Hey everyone! Hope you’re all enjoying yourselves now that the weather has cleared up a little – despite freezing my ass off in the morning, it’s nice to see relatively clear skies for once. Small talk about the weather aside, the Pulp machine keeps on going no matter what, and this week I’ve got a cracker of a book to talk about: Ex Machina, written by Saga mastermind Brian K. Vaughn. Vaughn has a knack for writing stories that are just a little off-kilter and in your face; all you need to do is look at some of the multi-page spreads in Saga and you’ll know what I mean. While it’s a little more subdued than some of his other works, Ex Machina still has that attitude that has made me a big fan of Vaughn’s work.
Mitchell Hundred is a superhero. At least, he used to be. Now he’s mayor of New York City. In the past, he was the tech-based superhero known as the Great Machine, and prevented the collapse of the second tower of the World Trade Centre in 2001. Lamenting his failure to do more, and realising the extent of the collateral damage he’d caused over his short career, Hundred decided to run for mayor, and on the back of his actions during 9/11 he is elected in a landslide.
Now, his days are spent manoeuvring through a tempestuous and hostile political landscape; Republicans want his head for supporting marriage equality, and Democrats hate him for not fixing every problem at once. When his old NSA handler goes missing, and people start making attempts on his life, Hundred has to resist the urge to don his old uniform and stop the insanity the old fashioned way.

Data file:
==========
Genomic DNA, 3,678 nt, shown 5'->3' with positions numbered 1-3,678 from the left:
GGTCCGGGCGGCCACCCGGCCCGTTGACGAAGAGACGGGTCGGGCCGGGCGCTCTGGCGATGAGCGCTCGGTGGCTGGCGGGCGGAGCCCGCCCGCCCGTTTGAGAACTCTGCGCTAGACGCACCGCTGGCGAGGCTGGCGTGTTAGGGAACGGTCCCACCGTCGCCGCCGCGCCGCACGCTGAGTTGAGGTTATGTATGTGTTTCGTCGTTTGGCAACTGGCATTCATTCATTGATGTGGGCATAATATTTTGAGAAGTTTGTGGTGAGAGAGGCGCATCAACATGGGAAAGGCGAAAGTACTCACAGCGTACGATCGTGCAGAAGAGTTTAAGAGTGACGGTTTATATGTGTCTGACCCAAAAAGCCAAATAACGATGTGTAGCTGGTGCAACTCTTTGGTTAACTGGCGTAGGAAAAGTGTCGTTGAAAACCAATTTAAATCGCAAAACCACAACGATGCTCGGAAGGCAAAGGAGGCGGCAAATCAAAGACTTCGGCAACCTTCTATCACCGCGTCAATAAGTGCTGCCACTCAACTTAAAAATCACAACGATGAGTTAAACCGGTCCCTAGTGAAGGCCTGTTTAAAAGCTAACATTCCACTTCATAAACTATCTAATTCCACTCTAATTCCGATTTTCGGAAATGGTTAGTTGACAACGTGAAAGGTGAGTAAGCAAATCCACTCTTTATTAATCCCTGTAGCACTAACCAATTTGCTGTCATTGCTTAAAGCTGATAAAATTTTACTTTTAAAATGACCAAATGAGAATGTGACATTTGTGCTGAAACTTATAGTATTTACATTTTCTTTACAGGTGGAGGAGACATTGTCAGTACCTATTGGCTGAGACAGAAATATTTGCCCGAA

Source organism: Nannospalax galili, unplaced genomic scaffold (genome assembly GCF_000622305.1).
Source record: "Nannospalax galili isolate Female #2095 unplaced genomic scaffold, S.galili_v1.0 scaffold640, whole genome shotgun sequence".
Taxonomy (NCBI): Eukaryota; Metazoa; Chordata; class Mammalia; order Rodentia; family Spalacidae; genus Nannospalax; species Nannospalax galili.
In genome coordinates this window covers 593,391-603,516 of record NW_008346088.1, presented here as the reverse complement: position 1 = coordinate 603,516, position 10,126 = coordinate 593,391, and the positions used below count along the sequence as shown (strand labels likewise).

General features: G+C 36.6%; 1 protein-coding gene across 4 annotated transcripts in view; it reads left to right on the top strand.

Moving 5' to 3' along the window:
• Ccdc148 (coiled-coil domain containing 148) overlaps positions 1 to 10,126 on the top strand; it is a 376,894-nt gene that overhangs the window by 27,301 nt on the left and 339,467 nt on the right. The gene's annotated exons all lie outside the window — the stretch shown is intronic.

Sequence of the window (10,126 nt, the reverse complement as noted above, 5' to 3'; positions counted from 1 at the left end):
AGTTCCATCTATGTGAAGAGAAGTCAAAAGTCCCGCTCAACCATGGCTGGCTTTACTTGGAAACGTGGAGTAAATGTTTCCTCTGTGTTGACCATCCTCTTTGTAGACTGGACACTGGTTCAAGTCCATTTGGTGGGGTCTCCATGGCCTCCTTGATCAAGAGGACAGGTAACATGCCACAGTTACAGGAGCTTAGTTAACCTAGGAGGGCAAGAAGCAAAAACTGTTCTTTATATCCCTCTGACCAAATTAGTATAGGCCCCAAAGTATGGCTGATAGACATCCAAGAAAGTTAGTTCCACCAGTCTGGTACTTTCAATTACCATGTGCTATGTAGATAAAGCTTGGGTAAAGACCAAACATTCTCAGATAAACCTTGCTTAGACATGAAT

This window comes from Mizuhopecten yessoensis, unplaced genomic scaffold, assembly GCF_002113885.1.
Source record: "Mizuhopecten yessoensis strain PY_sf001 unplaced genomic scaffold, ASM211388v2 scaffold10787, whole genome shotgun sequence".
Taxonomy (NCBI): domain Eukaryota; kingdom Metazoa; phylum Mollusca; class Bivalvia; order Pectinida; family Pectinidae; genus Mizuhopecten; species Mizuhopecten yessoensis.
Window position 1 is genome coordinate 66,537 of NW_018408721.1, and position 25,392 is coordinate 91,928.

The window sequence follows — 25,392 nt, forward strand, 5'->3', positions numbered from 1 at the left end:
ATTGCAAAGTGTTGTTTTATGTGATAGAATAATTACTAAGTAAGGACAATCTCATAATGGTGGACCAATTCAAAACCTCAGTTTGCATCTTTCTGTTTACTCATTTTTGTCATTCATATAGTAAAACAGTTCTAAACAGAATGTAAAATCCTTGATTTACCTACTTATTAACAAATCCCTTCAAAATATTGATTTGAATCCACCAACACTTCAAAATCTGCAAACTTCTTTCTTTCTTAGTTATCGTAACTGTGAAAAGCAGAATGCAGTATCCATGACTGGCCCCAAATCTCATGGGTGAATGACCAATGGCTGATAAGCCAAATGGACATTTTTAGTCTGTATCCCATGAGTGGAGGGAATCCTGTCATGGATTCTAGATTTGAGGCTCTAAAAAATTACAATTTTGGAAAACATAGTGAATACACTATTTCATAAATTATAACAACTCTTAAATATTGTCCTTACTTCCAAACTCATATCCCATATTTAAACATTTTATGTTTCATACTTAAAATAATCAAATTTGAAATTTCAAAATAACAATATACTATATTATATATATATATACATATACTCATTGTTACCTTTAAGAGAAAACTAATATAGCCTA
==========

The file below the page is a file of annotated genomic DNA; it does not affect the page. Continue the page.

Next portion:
Ex Machina is a complicated story, no doubt, but it’s fascinating at the same time. Hundred’s political career is definitely the focus, and superheroic exploits are only explored during flashback sequences; Vaughn essentially drip-feeds the more fantastical aspects of the story, and it breaks up the political intrigue perfectly. It reminds me of Oliver Queen’s run as Mayor in Green Arrow, though I found myself warming to Ex Machina a lot more because it’s so much more believable. Artist Tony Harris (Starman) does a remarkable job, too; his character designs are fantastic, and he manages to keep what is essentially a book about politicians in suits visually interesting. He particularly shines when Hundred shows off his powers, and his work compliments Vaughn’s writing really, really well.
One of my common complaints about the books I tend to read for this column is that not enough information is let through in the first volume of most titles. I understand that it’s deliberate – how else do you get people to keep reading? But at the same time, it’s frustrating to be left in the dark with minimal explanation. Ex Machina filled in the gaps perfectly; there’s still some mystery, has you would expect, but at the same time I have a much better understanding of Hundred and his motivations than a lot of other characters I’ve encountered. Perhaps that’s due to the large nature of the book (it has 11 issues in the first volume, as opposed to an average of 5 or 6 in more mainstream titles) – I think I prefer more long form stories to short, segmented chunks like in your standard DC or Marvel fare.
All things considered, Ex Machina is more a political story than a superhero one, but that shouldn’t put you off; it’s smart, entertaining and most importantly, a hell of a good read.
Written by Alastair McGibbon